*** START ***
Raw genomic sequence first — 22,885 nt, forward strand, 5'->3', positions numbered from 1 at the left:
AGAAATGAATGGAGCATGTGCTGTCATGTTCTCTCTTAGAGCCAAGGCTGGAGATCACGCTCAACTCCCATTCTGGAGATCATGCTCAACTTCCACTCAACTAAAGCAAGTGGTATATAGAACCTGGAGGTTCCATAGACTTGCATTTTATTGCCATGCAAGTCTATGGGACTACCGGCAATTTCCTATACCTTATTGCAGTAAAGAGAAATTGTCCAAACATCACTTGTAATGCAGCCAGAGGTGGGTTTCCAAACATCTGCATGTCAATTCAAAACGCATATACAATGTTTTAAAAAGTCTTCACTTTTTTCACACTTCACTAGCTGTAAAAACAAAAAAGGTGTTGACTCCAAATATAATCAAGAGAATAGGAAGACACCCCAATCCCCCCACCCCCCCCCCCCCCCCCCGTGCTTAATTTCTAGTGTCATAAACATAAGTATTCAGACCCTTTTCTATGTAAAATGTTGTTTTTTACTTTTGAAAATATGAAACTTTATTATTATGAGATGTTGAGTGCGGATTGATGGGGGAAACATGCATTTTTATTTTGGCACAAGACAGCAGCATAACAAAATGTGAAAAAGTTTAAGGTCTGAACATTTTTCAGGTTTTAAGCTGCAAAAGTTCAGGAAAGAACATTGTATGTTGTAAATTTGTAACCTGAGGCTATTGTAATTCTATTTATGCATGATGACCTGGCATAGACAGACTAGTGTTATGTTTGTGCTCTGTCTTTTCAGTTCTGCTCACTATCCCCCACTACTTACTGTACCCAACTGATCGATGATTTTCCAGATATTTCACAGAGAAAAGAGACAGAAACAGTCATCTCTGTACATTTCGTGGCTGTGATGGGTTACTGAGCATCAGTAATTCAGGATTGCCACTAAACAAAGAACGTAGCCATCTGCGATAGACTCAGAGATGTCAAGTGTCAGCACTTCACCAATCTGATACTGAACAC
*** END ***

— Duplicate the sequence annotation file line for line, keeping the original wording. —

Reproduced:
Raw genomic sequence first — 22,885 nt, forward strand, 5'->3', positions numbered from 1 at the left:
AGAAATGAATGGAGCATGTGCTGTCATGTTCTCTCTTAGAGCCAAGGCTGGAGATCACGCTCAACTCCCATTCTGGAGATCATGCTCAACTTCCACTCAACTAAAGCAAGTGGTATATAGAACCTGGAGGTTCCATAGACTTGCATTTTATTGCCATGCAAGTCTATGGGACTACCGGCAATTTCCTATACCTTATTGCAGTAAAGAGAAATTGTCCAAACATCACTTGTAATGCAGCCAGAGGTGGGTTTCCAAACATCTGCATGTCAATTCAAAACGCATATACAATGTTTTAAAAAGTCTTCACTTTTTTCACACTTCACTAGCTGTAAAAACAAAAAAGGTGTTGACTCCAAATATAATCAAGAGAATAGGAAGACACCCCAATCCCCCCACCCCCCCCCCCCCCCCCCGTGCTTAATTTCTAGTGTCATAAACATAAGTATTCAGACCCTTTTCTATGTAAAATGTTGTTTTTTACTTTTGAAAATATGAAACTTTATTATTATGAGATGTTGAGTGCGGATTGATGGGGGAAACATGCATTTTTATTTTGGCACAAGACAGCAGCATAACAAAATGTGAAAAAGTTTAAGGTCTGAACATTTTTCAGGTTTTAAGCTGCAAAAGTTCAGGAAAGAACATTGTATGTTGTAAATTTGTAACCTGAGGCTATTGTAATTCTATTTATGCATGATGACCTGGCATAGACAGACTAGTGTTATGTTTGTGCTCTGTCTTTTCAGTTCTGCTCACTATCCCCCACTACTTACTGTACCCAACTGATCGATGATTTTCCAGATATTTCACAGAGAAAAGAGACAGAAACAGTCATCTCTGTACATTTCGTGGCTGTGATGGGTTACTGAGCATCAGTAATTCAGGATTGCCACTAAACAAAGAACGTAGCCATCTGCGATAGACTCAGAGATGTCAAGTGTCAGCACTTCACCAATCTGATACTGAACAC